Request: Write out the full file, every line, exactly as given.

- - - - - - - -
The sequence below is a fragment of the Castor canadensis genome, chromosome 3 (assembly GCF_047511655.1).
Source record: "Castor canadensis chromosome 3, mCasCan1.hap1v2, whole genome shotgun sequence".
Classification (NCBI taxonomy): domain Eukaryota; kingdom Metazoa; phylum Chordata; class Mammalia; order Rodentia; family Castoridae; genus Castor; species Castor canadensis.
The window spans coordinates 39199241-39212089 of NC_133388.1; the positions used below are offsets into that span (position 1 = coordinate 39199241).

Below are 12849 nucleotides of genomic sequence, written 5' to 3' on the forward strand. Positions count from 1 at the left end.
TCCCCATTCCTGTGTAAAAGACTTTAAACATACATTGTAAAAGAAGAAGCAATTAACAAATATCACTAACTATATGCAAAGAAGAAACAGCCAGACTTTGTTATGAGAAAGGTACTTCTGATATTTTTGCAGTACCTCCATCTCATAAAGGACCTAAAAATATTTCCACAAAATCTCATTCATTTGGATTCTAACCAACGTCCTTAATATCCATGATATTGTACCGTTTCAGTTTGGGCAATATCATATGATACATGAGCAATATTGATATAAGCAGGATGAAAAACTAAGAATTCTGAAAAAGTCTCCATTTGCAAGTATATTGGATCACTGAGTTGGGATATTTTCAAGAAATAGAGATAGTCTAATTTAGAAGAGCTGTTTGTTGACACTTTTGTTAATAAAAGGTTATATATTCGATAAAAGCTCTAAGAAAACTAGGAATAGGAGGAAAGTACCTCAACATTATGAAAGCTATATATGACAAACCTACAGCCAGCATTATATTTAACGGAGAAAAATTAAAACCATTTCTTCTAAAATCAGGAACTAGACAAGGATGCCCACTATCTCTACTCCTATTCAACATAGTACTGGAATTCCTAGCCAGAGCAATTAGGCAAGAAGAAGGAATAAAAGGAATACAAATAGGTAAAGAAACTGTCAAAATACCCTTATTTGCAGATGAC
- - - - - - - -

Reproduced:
The sequence below is a fragment of the Castor canadensis genome, chromosome 3 (assembly GCF_047511655.1).
Source record: "Castor canadensis chromosome 3, mCasCan1.hap1v2, whole genome shotgun sequence".
Classification (NCBI taxonomy): domain Eukaryota; kingdom Metazoa; phylum Chordata; class Mammalia; order Rodentia; family Castoridae; genus Castor; species Castor canadensis.
The window spans coordinates 39199241-39212089 of NC_133388.1; the positions used below are offsets into that span (position 1 = coordinate 39199241).

Below are 12849 nucleotides of genomic sequence, written 5' to 3' on the forward strand. Positions count from 1 at the left end.
TCCCCATTCCTGTGTAAAAGACTTTAAACATACATTGTAAAAGAAGAAGCAATTAACAAATATCACTAACTATATGCAAAGAAGAAACAGCCAGACTTTGTTATGAGAAAGGTACTTCTGATATTTTTGCAGTACCTCCATCTCATAAAGGACCTAAAAATATTTCCACAAAATCTCATTCATTTGGATTCTAACCAACGTCCTTAATATCCATGATATTGTACCGTTTCAGTTTGGGCAATATCATATGATACATGAGCAATATTGATATAAGCAGGATGAAAAACTAAGAATTCTGAAAAAGTCTCCATTTGCAAGTATATTGGATCACTGAGTTGGGATATTTTCAAGAAATAGAGATAGTCTAATTTAGAAGAGCTGTTTGTTGACACTTTTGTTAATAAAAGGTTATATATTCGATAAAAGCTCTAAGAAAACTAGGAATAGGAGGAAAGTACCTCAACATTATGAAAGCTATATATGACAAACCTACAGCCAGCATTATATTTAACGGAGAAAAATTAAAACCATTTCTTCTAAAATCAGGAACTAGACAAGGATGCCCACTATCTCTACTCCTATTCAACATAGTACTGGAATTCCTAGCCAGAGCAATTAGGCAAGAAGAAGGAATAAAAGGAATACAAATAGGTAAAGAAACTGTCAAAATACCCTTATTTGCAGATGAC